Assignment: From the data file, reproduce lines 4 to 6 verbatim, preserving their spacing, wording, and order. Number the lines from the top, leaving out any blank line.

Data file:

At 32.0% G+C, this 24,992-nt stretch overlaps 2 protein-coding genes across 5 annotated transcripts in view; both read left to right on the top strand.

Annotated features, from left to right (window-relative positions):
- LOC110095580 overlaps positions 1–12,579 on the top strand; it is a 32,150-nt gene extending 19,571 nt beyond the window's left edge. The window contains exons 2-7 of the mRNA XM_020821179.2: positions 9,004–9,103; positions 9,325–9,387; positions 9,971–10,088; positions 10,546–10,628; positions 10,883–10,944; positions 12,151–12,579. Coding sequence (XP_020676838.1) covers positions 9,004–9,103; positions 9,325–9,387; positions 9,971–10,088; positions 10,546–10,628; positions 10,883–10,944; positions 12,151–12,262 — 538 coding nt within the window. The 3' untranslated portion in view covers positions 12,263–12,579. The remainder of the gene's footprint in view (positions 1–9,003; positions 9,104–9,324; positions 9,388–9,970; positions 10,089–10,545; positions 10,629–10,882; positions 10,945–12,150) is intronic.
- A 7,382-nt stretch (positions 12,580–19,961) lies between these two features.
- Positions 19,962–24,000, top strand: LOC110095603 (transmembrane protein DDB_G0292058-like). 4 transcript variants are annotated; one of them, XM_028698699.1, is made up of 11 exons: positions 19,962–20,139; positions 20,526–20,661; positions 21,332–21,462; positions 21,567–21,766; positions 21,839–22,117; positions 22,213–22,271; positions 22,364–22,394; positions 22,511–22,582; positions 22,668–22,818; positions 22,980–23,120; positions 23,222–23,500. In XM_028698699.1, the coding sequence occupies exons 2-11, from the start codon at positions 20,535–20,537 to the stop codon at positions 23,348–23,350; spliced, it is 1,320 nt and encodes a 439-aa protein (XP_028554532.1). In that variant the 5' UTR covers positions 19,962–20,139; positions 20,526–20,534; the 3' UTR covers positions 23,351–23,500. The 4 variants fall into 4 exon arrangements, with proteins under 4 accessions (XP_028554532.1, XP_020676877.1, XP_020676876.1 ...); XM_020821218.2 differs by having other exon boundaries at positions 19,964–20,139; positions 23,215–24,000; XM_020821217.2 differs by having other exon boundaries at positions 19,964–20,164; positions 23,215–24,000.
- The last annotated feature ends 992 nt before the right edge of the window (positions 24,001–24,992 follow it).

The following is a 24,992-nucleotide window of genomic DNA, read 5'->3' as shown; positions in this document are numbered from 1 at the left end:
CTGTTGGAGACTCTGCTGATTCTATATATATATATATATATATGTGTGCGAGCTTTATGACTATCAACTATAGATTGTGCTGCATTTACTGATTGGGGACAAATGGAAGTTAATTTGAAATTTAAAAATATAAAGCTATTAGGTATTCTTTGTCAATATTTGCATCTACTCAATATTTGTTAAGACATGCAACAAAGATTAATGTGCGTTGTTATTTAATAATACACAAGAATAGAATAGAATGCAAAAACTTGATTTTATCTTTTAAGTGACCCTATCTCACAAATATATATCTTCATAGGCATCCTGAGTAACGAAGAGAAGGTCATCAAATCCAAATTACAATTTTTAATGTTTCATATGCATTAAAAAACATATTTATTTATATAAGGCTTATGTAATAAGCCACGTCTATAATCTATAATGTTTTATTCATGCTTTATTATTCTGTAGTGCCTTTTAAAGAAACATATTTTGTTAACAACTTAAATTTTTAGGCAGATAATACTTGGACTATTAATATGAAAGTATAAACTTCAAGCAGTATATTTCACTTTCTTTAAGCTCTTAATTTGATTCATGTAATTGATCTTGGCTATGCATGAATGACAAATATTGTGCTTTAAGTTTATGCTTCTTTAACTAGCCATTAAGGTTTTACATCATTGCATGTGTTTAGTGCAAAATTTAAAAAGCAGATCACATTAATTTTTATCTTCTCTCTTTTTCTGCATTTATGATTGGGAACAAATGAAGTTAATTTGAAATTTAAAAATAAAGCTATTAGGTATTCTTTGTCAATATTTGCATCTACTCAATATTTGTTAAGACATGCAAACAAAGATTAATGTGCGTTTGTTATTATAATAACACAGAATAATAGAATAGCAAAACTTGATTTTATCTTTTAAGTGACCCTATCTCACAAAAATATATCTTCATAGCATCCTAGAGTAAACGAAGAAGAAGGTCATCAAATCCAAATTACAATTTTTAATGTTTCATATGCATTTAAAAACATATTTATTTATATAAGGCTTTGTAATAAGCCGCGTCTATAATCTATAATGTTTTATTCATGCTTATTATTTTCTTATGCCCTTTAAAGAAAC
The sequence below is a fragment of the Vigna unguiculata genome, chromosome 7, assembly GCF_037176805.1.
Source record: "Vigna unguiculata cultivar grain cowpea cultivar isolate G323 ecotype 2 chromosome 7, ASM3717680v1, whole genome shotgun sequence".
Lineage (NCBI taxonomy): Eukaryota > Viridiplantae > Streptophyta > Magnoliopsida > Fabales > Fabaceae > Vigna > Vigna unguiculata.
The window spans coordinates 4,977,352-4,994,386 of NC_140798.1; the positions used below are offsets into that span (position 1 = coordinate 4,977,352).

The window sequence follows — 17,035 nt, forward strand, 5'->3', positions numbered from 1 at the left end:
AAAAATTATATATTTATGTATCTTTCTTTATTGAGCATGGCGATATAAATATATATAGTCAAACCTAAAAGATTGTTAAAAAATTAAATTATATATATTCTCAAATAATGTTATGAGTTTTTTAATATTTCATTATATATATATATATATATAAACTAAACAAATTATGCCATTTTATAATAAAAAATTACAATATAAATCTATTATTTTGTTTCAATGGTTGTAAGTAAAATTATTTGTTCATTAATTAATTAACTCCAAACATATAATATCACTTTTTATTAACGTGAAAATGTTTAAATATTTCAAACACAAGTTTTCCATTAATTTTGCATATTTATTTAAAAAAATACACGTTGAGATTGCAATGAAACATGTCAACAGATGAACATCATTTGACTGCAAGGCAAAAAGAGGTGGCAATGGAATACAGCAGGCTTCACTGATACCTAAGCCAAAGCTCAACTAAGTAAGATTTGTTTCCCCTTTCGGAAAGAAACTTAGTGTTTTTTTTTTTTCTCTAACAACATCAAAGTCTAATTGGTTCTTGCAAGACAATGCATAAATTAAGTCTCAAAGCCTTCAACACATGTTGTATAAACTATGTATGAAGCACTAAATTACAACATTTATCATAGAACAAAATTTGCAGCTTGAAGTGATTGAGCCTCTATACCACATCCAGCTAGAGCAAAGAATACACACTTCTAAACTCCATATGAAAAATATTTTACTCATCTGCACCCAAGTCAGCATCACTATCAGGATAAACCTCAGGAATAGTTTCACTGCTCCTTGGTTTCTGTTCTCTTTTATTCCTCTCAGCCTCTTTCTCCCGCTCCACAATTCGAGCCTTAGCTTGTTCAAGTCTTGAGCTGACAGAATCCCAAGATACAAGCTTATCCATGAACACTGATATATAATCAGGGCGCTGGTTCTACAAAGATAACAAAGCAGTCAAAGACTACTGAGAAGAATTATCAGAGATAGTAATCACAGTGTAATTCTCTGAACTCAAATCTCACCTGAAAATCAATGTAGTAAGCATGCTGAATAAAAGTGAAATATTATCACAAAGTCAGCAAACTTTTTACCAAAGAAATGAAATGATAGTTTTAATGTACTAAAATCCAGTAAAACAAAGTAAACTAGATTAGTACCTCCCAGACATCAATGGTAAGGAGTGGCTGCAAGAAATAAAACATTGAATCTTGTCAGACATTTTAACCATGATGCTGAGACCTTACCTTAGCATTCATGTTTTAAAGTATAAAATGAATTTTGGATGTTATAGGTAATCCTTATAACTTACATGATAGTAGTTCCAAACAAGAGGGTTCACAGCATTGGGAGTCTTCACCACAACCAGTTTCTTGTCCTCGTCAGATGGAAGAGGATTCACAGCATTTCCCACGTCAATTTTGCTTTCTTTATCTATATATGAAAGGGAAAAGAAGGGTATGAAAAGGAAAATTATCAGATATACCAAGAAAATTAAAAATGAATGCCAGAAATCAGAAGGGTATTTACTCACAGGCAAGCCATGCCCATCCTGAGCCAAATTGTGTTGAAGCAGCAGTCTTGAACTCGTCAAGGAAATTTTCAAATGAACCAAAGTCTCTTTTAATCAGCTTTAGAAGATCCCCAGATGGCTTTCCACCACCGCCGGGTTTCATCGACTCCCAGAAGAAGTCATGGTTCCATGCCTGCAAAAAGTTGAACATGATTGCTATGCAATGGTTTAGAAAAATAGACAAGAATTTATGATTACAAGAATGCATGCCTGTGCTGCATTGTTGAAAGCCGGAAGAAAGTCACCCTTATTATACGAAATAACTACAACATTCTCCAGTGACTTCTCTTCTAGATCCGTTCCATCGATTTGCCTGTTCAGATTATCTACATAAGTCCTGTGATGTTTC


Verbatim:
- A 7,382-nt stretch (positions 12,580–19,961) lies between these two features.
- Positions 19,962–24,000, top strand: LOC110095603 (transmembrane protein DDB_G0292058-like). 4 transcript variants are annotated; one of them, XM_028698699.1, is made up of 11 exons: positions 19,962–20,139; positions 20,526–20,661; positions 21,332–21,462; positions 21,567–21,766; positions 21,839–22,117; positions 22,213–22,271; positions 22,364–22,394; positions 22,511–22,582; positions 22,668–22,818; positions 22,980–23,120; positions 23,222–23,500. In XM_028698699.1, the coding sequence occupies exons 2-11, from the start codon at positions 20,535–20,537 to the stop codon at positions 23,348–23,350; spliced, it is 1,320 nt and encodes a 439-aa protein (XP_028554532.1). In that variant the 5' UTR covers positions 19,962–20,139; positions 20,526–20,534; the 3' UTR covers positions 23,351–23,500. The 4 variants fall into 4 exon arrangements, with proteins under 4 accessions (XP_028554532.1, XP_020676877.1, XP_020676876.1 ...); XM_020821218.2 differs by having other exon boundaries at positions 19,964–20,139; positions 23,215–24,000; XM_020821217.2 differs by having other exon boundaries at positions 19,964–20,164; positions 23,215–24,000.
- The last annotated feature ends 992 nt before the right edge of the window (positions 24,001–24,992 follow it).